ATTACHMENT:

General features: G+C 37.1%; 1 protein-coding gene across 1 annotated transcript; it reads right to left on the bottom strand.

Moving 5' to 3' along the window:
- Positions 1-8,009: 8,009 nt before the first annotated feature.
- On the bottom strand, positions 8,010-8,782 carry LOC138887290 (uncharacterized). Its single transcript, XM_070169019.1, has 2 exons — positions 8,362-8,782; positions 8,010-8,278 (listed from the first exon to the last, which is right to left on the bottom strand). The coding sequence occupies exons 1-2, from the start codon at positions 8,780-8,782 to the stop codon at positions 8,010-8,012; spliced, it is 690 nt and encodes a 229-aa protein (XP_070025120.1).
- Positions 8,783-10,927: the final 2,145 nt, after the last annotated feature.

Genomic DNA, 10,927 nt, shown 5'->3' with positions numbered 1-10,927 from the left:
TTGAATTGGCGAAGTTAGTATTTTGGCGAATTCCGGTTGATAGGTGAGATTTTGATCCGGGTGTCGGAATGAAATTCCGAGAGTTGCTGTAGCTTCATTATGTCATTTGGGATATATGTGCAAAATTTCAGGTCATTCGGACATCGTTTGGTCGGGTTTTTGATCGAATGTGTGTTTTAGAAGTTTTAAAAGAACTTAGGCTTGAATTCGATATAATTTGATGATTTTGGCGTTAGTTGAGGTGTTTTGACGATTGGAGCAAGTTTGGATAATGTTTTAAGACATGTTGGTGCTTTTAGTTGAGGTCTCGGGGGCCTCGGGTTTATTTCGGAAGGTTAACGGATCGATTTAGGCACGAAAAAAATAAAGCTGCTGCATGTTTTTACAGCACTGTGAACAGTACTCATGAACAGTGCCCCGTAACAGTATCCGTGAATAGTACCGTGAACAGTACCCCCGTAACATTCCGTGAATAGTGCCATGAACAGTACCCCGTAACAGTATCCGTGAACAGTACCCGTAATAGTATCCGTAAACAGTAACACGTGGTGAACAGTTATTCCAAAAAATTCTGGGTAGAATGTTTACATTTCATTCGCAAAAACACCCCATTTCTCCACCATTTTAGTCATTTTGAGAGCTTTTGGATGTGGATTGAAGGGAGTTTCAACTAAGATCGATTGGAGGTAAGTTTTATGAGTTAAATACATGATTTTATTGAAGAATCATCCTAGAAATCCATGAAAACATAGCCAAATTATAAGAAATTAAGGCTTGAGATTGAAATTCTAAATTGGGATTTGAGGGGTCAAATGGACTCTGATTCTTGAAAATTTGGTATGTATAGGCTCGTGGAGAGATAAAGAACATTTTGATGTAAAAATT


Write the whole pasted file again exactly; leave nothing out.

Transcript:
General features: G+C 37.1%; 1 protein-coding gene across 1 annotated transcript; it reads right to left on the bottom strand.

Moving 5' to 3' along the window:
- Positions 1-8,009: 8,009 nt before the first annotated feature.
- On the bottom strand, positions 8,010-8,782 carry LOC138887290 (uncharacterized). Its single transcript, XM_070169019.1, has 2 exons — positions 8,362-8,782; positions 8,010-8,278 (listed from the first exon to the last, which is right to left on the bottom strand). The coding sequence occupies exons 1-2, from the start codon at positions 8,780-8,782 to the stop codon at positions 8,010-8,012; spliced, it is 690 nt and encodes a 229-aa protein (XP_070025120.1).
- Positions 8,783-10,927: the final 2,145 nt, after the last annotated feature.

Genomic DNA, 10,927 nt, shown 5'->3' with positions numbered 1-10,927 from the left:
TTGAATTGGCGAAGTTAGTATTTTGGCGAATTCCGGTTGATAGGTGAGATTTTGATCCGGGTGTCGGAATGAAATTCCGAGAGTTGCTGTAGCTTCATTATGTCATTTGGGATATATGTGCAAAATTTCAGGTCATTCGGACATCGTTTGGTCGGGTTTTTGATCGAATGTGTGTTTTAGAAGTTTTAAAAGAACTTAGGCTTGAATTCGATATAATTTGATGATTTTGGCGTTAGTTGAGGTGTTTTGACGATTGGAGCAAGTTTGGATAATGTTTTAAGACATGTTGGTGCTTTTAGTTGAGGTCTCGGGGGCCTCGGGTTTATTTCGGAAGGTTAACGGATCGATTTAGGCACGAAAAAAATAAAGCTGCTGCATGTTTTTACAGCACTGTGAACAGTACTCATGAACAGTGCCCCGTAACAGTATCCGTGAATAGTACCGTGAACAGTACCCCCGTAACATTCCGTGAATAGTGCCATGAACAGTACCCCGTAACAGTATCCGTGAACAGTACCCGTAATAGTATCCGTAAACAGTAACACGTGGTGAACAGTTATTCCAAAAAATTCTGGGTAGAATGTTTACATTTCATTCGCAAAAACACCCCATTTCTCCACCATTTTAGTCATTTTGAGAGCTTTTGGATGTGGATTGAAGGGAGTTTCAACTAAGATCGATTGGAGGTAAGTTTTATGAGTTAAATACATGATTTTATTGAAGAATCATCCTAGAAATCCATGAAAACATAGCCAAATTATAAGAAATTAAGGCTTGAGATTGAAATTCTAAATTGGGATTTGAGGGGTCAAATGGACTCTGATTCTTGAAAATTTGGTATGTATAGGCTCGTGGAGAGATAAAGAACATTTTGATGTAAAAATT